Where do you see Women of Cincy in five years?

Hopefully paying me [laughs]. Paying me for all my hard work [laughs]. No, hopefully being this powerhouse in Cincinnati and really doing a lot of good for the community. Creating the system to change everything. Making huge strides in the feminist agenda, making huge strides for women of color and other underrepresented women. Anybody disenfranchised, hopefully we ... get through to becoming one of those organizations in this city that we talk about with such high regard. And a place for all women to come under the umbrella and come work with us and be able to help create that change that we are all just dying for. It's women that are starting that conversation.

Tell me about an influential woman in your life.

Oh my God! It's the biggest question ever! I'm going to put these in two categories: celebrity and non-celebrity. I'm going to do non-celebrity first, and that would have been my grandma. She was hard as nails and she did not take any crap. She taught me from a young age that you have to be okay on your own. I was able to have some very successful and happy relationships throughout my life because I was okay being by myself. I was like, "Well, that one didn't work out," but then I kind of had the opportunity to embrace the positivity with each relationship I had with people, based on friendship, romantic, or whatever. She was so ambitious. She didn't have a college degree, but she managed the entire accounting department at a very popular car dealership out in Anderson for her entire life. She started working there before I was even born and continued working there until she was managing the entire accounting department. Barely graduated high school; in fact, I don't even know if she did graduate because she had my aunt when she was 17. Her and my grandpa were together for 55 years. They had two wonderful children, my aunt and my mom, who are also women I admire. But, my grandma being this matriarch of this family… She passed away from C.O.P.D. [Chronic Obstructive Pulmonary Disease] in 2014. That hit me really hard. I hear her voice in my head to go for things and to try. “What's the worst they are going to do? Tell you no?” Thanks, Grandma. After she passed away, I realized there was no time to waste in life, and all she ever wanted for me was to be happy. God love her, she did everything she could for me growing up. She was just a really awesome woman and someone who had integrity and was tough. Not in a mean way, but everyone knew that you didn't mess with Grandma. She was the warden; she kept us together. That amount of someone who gives so much love for you, but is not afraid to tell you what's up, is just an irreplaceable person in my life. Shirley Weeks: She was a cool broad.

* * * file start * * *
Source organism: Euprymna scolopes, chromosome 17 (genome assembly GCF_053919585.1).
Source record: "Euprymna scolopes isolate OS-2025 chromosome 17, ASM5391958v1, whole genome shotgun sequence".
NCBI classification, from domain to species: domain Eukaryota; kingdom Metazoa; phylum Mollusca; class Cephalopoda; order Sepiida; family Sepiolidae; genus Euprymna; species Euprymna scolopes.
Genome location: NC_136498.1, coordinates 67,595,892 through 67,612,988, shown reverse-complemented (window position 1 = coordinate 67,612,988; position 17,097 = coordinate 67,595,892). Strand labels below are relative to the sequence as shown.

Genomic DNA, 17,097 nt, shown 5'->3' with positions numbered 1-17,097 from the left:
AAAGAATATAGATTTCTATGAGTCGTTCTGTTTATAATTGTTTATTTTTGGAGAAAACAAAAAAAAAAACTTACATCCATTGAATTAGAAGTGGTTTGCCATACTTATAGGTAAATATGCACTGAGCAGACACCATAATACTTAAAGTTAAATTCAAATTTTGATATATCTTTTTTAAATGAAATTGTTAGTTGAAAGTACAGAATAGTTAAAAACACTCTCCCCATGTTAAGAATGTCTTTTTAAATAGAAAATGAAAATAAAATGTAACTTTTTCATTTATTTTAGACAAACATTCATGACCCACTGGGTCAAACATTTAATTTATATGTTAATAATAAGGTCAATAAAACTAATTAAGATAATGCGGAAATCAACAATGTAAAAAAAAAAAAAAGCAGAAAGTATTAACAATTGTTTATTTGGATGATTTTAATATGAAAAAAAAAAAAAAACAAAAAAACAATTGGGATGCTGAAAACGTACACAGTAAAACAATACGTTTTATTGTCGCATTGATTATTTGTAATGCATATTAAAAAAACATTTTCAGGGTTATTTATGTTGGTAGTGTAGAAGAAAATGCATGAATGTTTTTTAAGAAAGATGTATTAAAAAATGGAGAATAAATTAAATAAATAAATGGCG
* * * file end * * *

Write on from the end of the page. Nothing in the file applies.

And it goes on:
Wow. And then for celebrity?

I remember – this might be cliche – but I remember watching Oprah growing up, and I loved her energy. She was so awesome and she interviewed so many cool people. I didn't grow up watching the news for some reason, but I did watch Oprah every day after school with my mom. She was on at like 4 o'clock in the afternoon, and I remember this because I just remember her being so excited. She has this look in her eyes when she interviews people that is just so compassionate and like she's almost in tears, but she's not. She was just asking serious questions. I admired her so much for that. And then I didn’t know about her history and her circumstances growing up. I didn't know until I was older and looking back and I'm thinking, “How did somebody who went through so much have so much positivity?” So, I admire her greatly. I remember when her show got canceled; I was devastated. I think about her all the time. If she can get through what she did, then I have no excuses.

Oprah and my grandma have very similar personalities. There are so many awesome and exciting women in the world. Womankind all together is just a mindblowing, phenomenal club that I feel very lucky to be part of.